In our rush to escape certain death I didn’t even check to make sure all of the cameras were all there, but when we got home I discovered that they were. And for the most part, they appear to be in pretty good condition. I mean, considering the Brownie was manufactured between 1940 and 1942 (!!!) and all.

Oh! And one of the video cameras had a cartridge of finished 8mm film in it!! I’m a little nervous about what might come back, but but I have to develop it. I even found an ad in the local coupon clipper for a service that turns your 8mm film into a DVD, so we’ll see what happens.

I’m calling this as one of the all-time most epic Craigslist finds. At least for me.

Check out the other pics over on my Flickr account as I add them.

Nov. 16 | Ladies, eh?

Let’s count the offenses in this flyer, seen at Nashville State Community College outside of my programming class:

1. LADIES? Really? Nothing says “We take you seriously” like “ladies.” How about for your next flyer you say “gals” or “women folk.”

2. WTF does Flint have to do with technology?

3. “Future ladies”? Is this aimed at babies? Or fetuses? Or maybe females who are in finishing school learning how to be ladies in the future, but they just aren’t quite there yet?

4. How can you expect anyone to take you seriously, flyer-maker, if you were only able to fit four fonts onto this thing? Come on, you can do better.

Maybe instead of naming your group after some shitty town in Michigan where technology, in the form of the auto industry, made its mass exodus years ago, you could have focused your efforts on making a flyer that doesn’t vomit random fonts all over the page and actually explains what your group does and why anyone should attend without marginalizing these future women and their role in technology.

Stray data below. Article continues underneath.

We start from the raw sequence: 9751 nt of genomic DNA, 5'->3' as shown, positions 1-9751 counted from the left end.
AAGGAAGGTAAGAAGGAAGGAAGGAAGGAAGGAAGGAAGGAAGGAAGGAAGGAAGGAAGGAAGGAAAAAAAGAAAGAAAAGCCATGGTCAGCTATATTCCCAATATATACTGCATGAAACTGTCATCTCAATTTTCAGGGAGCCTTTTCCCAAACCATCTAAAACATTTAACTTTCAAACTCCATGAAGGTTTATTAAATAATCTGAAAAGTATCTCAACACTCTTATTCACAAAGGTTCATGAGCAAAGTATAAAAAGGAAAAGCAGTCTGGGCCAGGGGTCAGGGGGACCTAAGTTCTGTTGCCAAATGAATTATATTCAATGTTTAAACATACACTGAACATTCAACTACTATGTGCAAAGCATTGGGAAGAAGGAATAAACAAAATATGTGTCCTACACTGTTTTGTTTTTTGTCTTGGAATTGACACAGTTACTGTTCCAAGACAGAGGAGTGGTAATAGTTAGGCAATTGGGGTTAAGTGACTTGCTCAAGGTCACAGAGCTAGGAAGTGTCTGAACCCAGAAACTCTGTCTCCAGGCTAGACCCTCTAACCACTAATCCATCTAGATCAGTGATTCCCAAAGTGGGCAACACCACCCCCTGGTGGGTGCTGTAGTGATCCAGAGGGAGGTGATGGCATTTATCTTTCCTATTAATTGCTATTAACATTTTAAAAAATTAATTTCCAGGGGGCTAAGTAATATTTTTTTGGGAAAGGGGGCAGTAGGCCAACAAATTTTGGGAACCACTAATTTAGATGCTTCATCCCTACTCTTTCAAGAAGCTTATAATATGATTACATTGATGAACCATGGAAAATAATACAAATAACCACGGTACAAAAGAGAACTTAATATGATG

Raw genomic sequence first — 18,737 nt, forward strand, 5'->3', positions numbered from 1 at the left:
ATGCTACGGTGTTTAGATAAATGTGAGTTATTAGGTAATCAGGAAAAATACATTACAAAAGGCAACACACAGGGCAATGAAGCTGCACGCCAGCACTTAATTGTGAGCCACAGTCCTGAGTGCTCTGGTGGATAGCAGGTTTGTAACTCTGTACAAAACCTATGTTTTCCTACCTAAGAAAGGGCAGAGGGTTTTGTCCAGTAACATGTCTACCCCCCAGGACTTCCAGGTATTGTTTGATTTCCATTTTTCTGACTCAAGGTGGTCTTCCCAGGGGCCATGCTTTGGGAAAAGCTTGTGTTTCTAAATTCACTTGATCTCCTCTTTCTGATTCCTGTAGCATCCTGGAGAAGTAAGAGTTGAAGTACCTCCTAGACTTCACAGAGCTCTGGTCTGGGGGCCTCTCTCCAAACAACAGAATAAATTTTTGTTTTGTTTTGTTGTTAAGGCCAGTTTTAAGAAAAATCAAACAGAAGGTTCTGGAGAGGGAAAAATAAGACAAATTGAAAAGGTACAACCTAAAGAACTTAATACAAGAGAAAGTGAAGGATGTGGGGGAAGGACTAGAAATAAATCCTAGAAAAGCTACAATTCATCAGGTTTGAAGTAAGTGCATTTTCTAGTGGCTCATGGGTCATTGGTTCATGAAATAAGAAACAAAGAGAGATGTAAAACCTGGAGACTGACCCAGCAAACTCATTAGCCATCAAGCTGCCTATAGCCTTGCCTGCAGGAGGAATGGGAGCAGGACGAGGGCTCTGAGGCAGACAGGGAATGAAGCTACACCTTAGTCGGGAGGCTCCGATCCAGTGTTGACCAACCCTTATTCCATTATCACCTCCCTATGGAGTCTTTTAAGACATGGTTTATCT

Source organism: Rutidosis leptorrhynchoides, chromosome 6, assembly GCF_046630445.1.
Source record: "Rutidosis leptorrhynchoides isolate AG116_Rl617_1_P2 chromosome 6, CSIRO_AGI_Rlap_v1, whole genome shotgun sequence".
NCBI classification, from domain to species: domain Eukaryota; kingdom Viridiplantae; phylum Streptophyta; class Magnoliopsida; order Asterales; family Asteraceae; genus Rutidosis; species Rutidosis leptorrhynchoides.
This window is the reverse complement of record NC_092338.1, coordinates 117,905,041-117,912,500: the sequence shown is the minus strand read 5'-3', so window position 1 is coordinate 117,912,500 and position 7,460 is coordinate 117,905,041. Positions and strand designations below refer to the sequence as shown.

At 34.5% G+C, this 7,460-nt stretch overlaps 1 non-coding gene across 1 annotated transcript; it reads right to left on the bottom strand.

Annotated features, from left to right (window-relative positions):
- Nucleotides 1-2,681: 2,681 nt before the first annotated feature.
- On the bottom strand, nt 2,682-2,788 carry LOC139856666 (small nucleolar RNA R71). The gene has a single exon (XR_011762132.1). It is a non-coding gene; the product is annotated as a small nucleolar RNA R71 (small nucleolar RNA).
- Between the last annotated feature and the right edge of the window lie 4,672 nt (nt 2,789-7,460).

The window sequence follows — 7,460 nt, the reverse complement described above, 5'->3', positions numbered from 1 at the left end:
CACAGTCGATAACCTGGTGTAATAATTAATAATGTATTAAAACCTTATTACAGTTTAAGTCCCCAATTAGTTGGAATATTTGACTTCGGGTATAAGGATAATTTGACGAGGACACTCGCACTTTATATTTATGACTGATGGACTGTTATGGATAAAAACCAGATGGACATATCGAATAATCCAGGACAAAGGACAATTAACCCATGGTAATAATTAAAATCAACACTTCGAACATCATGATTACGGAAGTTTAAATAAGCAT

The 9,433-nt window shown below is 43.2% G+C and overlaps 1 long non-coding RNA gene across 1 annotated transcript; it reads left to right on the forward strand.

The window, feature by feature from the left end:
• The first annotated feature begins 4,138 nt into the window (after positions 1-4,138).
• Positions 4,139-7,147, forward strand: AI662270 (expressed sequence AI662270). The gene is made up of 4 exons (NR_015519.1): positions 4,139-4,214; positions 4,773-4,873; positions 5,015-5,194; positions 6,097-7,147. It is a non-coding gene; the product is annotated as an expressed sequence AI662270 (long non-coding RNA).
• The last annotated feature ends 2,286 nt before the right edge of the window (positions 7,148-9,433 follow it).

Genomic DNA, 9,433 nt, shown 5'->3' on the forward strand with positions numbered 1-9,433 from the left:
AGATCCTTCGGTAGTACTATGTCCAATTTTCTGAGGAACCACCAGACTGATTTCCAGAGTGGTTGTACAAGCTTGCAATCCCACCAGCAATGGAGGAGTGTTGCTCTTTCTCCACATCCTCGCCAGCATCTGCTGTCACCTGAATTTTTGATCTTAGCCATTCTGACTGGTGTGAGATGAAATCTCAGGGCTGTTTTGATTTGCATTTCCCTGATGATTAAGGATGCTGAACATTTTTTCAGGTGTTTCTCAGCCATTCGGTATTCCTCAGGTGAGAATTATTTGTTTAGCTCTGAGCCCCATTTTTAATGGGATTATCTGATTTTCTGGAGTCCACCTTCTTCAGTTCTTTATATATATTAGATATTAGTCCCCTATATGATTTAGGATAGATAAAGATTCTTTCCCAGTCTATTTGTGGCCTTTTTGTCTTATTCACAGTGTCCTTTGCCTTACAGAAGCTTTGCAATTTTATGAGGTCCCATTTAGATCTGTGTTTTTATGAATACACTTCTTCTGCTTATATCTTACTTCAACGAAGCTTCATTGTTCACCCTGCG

Nov. 13 | Fire tree

Ian and I camped at Henry Horton this weekend, and Saturday was gorgeous. Though a lot of the leaves had already fallen to the ground, there was still plenty of fall color above us, and as we ambled through the trees we frequently found ourselves in pockets of vibrancy.

Because of our previous troubles trying to make a fire out of wood purchased from nearby roadstands, this time we brought our own wood with us—purchased the night before at Food Lion, of all places, but we knew it had been stored indoors and would be dry. And it was. Combined with a huge pile of cut-down tree limbs we discovered not far from our campsite, we had the most badass fire I think we’ve ever had. It raged strong through the evening, even when the rain spat on it a couple of times.

The weather was perfect, if even a couple of degrees warmer than necessary, but cooled off considerably when it started raining in the middle of the night and kept on through the morning. We were pretty cold when we peeled ourselves out of the tent at 7 a.m., but a buffet breakfast at the park inn redeemed any ill will the rain brought in.

And now we’re back home, lounging and football-watching, with the cats chasing each other and the laundry running, and I’m procrastinating on doing my homework like a champion.

You know, a pretty typical Sunday around here.

Something is different

Most years, I dread the space that comes after fall. I embrace October, roll around in its crisp, sunny days and ride the natural high it brings as long as I can, but generally sometime in mid November I start to feel it: This particular sinking sensation that shows up as fall starts to wind down.

Though Thanksgiving and Christmas help mask it, by the time New Year’s is over my soul is in full-on hibernation mode and a lingering sense of sadness has taken up residence in the back of my mind, usually quiet enough but sometimes so overwhelming that no amount of light therapy or alcohol can shut it up.